Fowler looked at her appraisingly. “What do you think, Jack? She’s a fine-looking woman, ain’t she?”

I nodded. “She sure is.”

“Yeah, a fine-looking woman. Reminds me of Eugenia in some ways. She doesn’t let any grass grow under her feet.” He stared at her for a few more seconds, lost in thought, his mouth hanging open. Then he looked up at me. “So how do you like the job so far?”

“It’s a little too early to tell,” I replied, smiling.

“You getting along all right with Booth?”

“Well, to be honest, I don’t think he likes me too much.”

Fowler shook his head. “Don’t you worry about that. Booth acts that way with everyone at first. Just give him some time and he’ll come around.”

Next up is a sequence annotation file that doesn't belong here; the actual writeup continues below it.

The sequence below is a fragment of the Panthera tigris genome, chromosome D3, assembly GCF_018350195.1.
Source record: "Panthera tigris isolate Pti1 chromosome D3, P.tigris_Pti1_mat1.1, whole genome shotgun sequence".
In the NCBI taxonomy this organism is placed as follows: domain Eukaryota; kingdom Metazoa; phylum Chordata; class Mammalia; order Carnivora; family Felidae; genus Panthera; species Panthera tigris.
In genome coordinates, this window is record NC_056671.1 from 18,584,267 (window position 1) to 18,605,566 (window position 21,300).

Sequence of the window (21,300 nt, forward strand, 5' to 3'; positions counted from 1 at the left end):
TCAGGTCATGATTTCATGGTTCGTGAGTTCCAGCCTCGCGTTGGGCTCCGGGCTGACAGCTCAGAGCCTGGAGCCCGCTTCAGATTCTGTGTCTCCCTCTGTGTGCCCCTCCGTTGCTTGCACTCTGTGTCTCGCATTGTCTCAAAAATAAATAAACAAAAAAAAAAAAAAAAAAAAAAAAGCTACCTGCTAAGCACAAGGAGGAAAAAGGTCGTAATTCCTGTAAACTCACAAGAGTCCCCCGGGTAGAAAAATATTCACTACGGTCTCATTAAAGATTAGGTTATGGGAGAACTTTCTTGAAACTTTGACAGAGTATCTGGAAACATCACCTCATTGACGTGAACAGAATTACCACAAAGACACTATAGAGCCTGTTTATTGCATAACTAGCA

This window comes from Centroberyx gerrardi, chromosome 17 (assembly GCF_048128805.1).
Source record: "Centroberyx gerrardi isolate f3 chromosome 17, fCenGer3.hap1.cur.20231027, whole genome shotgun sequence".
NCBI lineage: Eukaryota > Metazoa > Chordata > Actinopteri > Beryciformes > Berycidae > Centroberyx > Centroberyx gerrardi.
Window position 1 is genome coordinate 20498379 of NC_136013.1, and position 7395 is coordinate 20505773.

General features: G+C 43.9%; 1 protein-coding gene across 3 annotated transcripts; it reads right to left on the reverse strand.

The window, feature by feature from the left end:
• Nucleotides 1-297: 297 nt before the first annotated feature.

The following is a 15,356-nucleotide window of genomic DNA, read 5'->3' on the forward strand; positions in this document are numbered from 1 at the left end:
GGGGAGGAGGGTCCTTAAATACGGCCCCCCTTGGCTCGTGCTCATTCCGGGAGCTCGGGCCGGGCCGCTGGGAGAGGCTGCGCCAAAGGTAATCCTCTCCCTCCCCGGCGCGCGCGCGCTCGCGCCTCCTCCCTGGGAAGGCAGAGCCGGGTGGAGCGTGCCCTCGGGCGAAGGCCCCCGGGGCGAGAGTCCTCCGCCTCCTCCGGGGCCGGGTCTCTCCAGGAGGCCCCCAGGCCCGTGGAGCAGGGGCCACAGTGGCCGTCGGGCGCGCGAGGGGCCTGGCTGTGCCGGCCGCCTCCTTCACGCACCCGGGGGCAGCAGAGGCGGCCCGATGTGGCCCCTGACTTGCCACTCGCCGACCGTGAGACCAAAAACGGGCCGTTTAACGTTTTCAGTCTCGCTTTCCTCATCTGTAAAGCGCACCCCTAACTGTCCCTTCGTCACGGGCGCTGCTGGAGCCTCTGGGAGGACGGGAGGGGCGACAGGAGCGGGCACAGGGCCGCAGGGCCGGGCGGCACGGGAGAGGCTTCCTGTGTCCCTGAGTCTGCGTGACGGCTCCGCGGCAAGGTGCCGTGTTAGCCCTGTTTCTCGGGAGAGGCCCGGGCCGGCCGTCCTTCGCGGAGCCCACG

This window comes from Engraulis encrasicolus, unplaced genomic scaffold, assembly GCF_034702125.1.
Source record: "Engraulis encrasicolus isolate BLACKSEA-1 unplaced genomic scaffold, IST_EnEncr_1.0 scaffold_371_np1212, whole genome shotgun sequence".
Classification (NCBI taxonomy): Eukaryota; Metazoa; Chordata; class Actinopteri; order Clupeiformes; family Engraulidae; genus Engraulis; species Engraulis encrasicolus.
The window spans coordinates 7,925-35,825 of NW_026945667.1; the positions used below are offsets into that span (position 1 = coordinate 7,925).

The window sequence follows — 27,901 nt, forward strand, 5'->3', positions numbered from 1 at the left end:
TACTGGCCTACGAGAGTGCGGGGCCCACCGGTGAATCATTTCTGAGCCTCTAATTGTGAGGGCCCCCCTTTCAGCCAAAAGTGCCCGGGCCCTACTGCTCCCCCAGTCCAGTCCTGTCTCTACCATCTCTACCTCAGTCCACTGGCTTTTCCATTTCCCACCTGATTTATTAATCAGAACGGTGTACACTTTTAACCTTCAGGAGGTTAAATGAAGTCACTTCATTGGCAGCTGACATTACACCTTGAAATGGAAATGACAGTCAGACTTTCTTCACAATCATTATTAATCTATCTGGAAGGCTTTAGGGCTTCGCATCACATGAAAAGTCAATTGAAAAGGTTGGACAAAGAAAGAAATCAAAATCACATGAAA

“All right,” I said, although I didn’t really share the governor’s optimism. I had the feeling that Booth was going to make my life miserable, and there was nothing I could do but sit there and take it, because I had to pay Greenville Academy five thousand dollars before Philip could enroll there in September.

Mabel decided to switch hats, tossing the pink one aside and opting for a big, floppy straw hat. Fowler watched her for a while, amused. Then he stretched out his good arm and shifted in his chair, trying to get comfortable. “I’m curious about something, Jack. You grew up here in town, right?”

“Uh, yeah,” I said, somewhat anxiously, wondering what was on Fowler’s mind. “We lived on Clinton Street.”

“So you went to Jeff Davis High School?”

“Yeah, until halfway through my senior year. Then I took some classes at Tutwiler Community College and started working part-time at the Advertiser.”

“You still have family in town?”

I thought of my mother standing in front of her ramshackle house. “No, my mother lives in Butler County now.”